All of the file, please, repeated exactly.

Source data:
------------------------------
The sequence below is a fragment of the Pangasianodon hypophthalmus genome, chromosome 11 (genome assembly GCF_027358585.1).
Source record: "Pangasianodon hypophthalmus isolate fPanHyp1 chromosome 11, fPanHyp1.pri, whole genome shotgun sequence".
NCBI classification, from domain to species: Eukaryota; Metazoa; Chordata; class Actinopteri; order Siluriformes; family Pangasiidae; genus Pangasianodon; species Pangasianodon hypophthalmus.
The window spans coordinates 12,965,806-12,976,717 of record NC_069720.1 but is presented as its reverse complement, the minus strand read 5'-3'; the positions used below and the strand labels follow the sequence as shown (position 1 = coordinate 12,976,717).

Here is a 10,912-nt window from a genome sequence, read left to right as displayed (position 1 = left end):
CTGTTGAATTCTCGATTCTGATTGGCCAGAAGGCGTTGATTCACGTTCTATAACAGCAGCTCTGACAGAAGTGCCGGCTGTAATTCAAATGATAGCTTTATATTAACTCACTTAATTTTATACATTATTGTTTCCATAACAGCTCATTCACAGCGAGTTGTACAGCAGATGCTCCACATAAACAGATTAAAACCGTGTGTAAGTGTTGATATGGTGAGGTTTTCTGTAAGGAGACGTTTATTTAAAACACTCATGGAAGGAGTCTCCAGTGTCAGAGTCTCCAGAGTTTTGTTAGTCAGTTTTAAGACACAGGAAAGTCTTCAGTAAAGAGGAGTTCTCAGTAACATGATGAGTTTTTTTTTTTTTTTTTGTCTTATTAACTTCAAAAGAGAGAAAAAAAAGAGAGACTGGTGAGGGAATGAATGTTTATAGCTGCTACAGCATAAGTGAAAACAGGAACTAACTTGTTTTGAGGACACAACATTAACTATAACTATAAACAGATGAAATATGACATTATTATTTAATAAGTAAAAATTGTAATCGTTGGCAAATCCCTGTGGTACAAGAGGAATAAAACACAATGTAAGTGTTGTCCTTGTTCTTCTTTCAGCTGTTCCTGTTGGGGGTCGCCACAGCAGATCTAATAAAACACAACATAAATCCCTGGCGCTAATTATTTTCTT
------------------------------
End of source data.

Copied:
The sequence below is a fragment of the Pangasianodon hypophthalmus genome, chromosome 11 (genome assembly GCF_027358585.1).
Source record: "Pangasianodon hypophthalmus isolate fPanHyp1 chromosome 11, fPanHyp1.pri, whole genome shotgun sequence".
NCBI classification, from domain to species: Eukaryota; Metazoa; Chordata; class Actinopteri; order Siluriformes; family Pangasiidae; genus Pangasianodon; species Pangasianodon hypophthalmus.
The window spans coordinates 12,965,806-12,976,717 of record NC_069720.1 but is presented as its reverse complement, the minus strand read 5'-3'; the positions used below and the strand labels follow the sequence as shown (position 1 = coordinate 12,976,717).

Here is a 10,912-nt window from a genome sequence, read left to right as displayed (position 1 = left end):
CTGTTGAATTCTCGATTCTGATTGGCCAGAAGGCGTTGATTCACGTTCTATAACAGCAGCTCTGACAGAAGTGCCGGCTGTAATTCAAATGATAGCTTTATATTAACTCACTTAATTTTATACATTATTGTTTCCATAACAGCTCATTCACAGCGAGTTGTACAGCAGATGCTCCACATAAACAGATTAAAACCGTGTGTAAGTGTTGATATGGTGAGGTTTTCTGTAAGGAGACGTTTATTTAAAACACTCATGGAAGGAGTCTCCAGTGTCAGAGTCTCCAGAGTTTTGTTAGTCAGTTTTAAGACACAGGAAAGTCTTCAGTAAAGAGGAGTTCTCAGTAACATGATGAGTTTTTTTTTTTTTTTTTGTCTTATTAACTTCAAAAGAGAGAAAAAAAAGAGAGACTGGTGAGGGAATGAATGTTTATAGCTGCTACAGCATAAGTGAAAACAGGAACTAACTTGTTTTGAGGACACAACATTAACTATAACTATAAACAGATGAAATATGACATTATTATTTAATAAGTAAAAATTGTAATCGTTGGCAAATCCCTGTGGTACAAGAGGAATAAAACACAATGTAAGTGTTGTCCTTGTTCTTCTTTCAGCTGTTCCTGTTGGGGGTCGCCACAGCAGATCTAATAAAACACAACATAAATCCCTGGCGCTAATTATTTTCTT